The tour of Africa the following year proved interesting, though Jimmy’s two companions were not very talkative. The man looked like he might have been ex-army. He introduced himself as Standish, not adding his first name. He told Jimmy his interest was in the financial situations he could glean from the visit. The woman named Dorothy Glendenning was more concerned about the medical knowledge of the doctors they would meet. Jimmy’s brief was to test the capacity of those countries on the itinerary to deal with an outbreak of a dangerous contagious disease.
Three countries were of main interest; Zaire, Nigeria, and Sudan. It wasn’t explained to him why those particular countries, though he soon found out that they all had significant problems with infrastructure, tribal differences, or religious issues. They were warmly welcomed each time, and shown great respect bordering on embarrassing deference. The Foreign Office and the local ambassadors had done their preparation well, and the officials showing them around talked about how British aid money would improve their capacity to deal with any outbreaks of disease.
Being a traveller didn’t suit Jimmy one bit. He didn’t like the humidity, detested the local food, and found the endless table-talks boring in the extreme. But when it came time to fly back to RAF Brize Norton, he had done what he had intended to do all along.
During a visit to Kikwit in Zaire, he managed to discard a smart fountain pen that he had brought concealed in a special metal container. The pen was packed with material containing the Ebola virus. When picked up by someone, they would find it didn’t work, and no doubt unscrew it to see if it needed ink, thus exposing themselves and others in due course.
Any Ebola outbreak would be put down to the usual cause of consuming monkey flesh. The pen would have been long forgotten. It might come to nothing of course, but then it was merely a test run for Porton Down.
Lesley was delighted to see him back. The three weeks had seemed like an eternity to her. “I hope you never have to go away again, Jimmy. I felt so lonely without you around”. After dinner that night, she settled down to watch the latest TV channel, Channel 4. Jimmy went up to the spare room to make some notes ready to complete his report on the African trip.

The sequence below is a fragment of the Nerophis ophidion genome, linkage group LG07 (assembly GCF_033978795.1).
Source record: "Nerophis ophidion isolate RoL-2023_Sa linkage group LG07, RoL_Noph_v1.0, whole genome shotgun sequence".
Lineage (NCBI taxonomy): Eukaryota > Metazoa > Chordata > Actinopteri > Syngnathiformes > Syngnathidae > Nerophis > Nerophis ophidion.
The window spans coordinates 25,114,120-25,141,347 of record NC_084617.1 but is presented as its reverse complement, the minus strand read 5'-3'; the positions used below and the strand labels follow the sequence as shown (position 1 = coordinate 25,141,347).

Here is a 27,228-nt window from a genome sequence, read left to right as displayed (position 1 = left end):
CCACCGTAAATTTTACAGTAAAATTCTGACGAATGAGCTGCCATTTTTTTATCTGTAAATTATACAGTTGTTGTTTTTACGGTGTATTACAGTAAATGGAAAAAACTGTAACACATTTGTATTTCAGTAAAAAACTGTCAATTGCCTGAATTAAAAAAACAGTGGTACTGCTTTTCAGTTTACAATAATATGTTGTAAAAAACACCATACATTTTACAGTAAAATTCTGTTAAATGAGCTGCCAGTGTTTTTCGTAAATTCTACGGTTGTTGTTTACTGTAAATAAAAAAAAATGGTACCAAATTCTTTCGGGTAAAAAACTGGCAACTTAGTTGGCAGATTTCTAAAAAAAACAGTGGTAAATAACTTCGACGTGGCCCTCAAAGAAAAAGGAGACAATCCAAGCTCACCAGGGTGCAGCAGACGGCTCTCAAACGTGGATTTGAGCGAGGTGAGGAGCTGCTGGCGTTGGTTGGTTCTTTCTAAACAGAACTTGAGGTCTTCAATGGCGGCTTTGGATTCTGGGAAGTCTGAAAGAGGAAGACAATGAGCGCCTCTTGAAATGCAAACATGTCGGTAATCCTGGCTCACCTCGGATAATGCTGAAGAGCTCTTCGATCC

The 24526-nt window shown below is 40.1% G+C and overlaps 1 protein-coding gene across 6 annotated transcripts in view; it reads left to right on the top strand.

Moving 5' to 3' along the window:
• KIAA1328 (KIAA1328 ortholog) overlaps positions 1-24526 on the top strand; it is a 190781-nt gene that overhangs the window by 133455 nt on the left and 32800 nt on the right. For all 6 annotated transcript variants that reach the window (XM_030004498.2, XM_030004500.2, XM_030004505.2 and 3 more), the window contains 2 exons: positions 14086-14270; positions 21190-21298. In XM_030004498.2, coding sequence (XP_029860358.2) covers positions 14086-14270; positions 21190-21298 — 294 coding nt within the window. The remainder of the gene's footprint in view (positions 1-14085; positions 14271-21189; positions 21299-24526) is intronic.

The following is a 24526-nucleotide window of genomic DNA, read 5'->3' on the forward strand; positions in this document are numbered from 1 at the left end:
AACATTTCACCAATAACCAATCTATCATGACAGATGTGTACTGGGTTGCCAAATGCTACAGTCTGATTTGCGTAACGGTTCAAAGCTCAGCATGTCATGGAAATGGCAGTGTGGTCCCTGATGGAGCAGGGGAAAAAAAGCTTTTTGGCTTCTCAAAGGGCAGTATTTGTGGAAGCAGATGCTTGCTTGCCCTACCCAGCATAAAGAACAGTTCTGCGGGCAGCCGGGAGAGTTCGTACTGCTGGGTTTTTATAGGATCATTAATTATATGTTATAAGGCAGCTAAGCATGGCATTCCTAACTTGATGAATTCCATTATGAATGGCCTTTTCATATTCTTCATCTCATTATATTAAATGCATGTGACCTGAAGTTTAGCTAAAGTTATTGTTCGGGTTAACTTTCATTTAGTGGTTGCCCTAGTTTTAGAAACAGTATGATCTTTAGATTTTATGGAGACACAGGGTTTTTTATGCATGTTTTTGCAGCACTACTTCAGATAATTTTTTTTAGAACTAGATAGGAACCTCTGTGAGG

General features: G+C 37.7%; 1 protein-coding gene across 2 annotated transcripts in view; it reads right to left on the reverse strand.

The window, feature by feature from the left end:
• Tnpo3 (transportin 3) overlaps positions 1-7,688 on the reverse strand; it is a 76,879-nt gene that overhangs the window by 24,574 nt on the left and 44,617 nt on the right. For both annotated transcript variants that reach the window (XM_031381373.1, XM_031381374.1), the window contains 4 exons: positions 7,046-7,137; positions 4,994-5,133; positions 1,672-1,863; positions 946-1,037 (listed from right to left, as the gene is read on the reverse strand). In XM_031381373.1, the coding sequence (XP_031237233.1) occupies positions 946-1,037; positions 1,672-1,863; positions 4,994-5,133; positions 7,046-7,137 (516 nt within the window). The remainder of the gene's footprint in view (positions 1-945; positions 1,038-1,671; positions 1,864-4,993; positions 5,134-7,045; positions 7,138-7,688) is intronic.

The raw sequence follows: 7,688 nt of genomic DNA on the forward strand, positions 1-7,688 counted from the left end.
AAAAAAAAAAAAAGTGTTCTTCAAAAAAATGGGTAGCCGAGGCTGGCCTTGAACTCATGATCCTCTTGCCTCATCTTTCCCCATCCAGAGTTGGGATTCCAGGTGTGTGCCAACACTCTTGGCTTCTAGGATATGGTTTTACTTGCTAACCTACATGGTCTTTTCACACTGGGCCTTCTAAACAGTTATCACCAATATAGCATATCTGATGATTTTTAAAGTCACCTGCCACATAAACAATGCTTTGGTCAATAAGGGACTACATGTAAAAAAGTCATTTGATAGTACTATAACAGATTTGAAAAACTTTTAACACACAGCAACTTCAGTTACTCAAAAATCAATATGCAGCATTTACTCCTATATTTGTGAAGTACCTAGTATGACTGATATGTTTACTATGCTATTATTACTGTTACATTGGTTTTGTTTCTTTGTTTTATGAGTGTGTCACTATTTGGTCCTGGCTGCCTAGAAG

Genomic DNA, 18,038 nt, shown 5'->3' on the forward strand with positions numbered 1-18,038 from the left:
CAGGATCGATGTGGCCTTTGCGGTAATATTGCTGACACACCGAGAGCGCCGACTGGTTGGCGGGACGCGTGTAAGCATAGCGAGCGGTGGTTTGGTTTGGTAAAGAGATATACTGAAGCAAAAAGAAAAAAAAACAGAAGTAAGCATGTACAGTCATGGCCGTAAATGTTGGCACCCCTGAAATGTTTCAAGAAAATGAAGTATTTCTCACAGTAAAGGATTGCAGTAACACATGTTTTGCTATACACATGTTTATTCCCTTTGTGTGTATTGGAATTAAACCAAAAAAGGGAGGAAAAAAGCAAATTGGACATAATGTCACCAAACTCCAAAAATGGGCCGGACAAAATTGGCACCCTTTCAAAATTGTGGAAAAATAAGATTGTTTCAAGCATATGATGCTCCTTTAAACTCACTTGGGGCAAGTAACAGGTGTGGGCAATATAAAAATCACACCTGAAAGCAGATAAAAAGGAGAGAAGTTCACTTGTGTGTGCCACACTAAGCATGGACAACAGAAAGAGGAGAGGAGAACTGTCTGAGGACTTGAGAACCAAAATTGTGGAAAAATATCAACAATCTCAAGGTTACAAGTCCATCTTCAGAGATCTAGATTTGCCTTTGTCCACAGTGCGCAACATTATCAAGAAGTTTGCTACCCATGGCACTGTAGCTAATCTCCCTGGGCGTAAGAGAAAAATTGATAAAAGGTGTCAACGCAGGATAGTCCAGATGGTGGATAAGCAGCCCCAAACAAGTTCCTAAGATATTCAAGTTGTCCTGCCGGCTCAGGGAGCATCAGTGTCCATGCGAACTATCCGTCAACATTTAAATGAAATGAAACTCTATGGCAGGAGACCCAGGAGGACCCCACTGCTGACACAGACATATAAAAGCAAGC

His bosses were delighted with the feedback they had received, and interested to know if he had been successful in delivering the contaminated pen. The quiet men came to see him again, and wrote down the location he had described to them. One of them shook his head though. “We had been hoping you might have left the sample somewhere more conspicuous, and in a larger city, like Lagos. But never mind, we will see what happens, Doctor Walker”. Jimmy stayed calm, but inside he was furious. First God pestering him, and now these faceless men in suits implying he hadn’t done his job properly.
On the drive home that night he sat quietly in the car, wondering if it was time to change careers.
It took a year, but someone must have found the pen. News came of an Ebola outbreak in Zaire, causing great excitement in Biological Warfare Section. The first cases were reported in Kikwit, and had soon risen to over two hundred infections. With people going into local hospitals, and poor handling of the bodies of those who died, cases soon hit the three hundred mark, causing intervention from foreign aid medical organisations, and attracting interest from the United Nations.
By the end of August that year, two hundred and eighty people had died. But the outbreak was contained in that region, much to the disappointment of everyone involved with starting it. Jimmy had to go to London, to a special meeting. They sent a car to take him, and bring him home after the meeting. Standish was there, and Dorothy Glendenning, along with four other men who were not introduced.
They concluded that the experiment had been a success, marred only by the remoteness of the area concerned. One of the men thanked them after the short meeting, adding. “I hope we can count on you to go back some time in the future, for something bigger?”
In the car on the way home, the government driver asked permission to have the radio on. Jimmy nodded. After the first song had finished, the disc-jockey spoke to Jimmy in God’s voice.
He told him that almost three hundred in one go was good, but he had to do a lot better.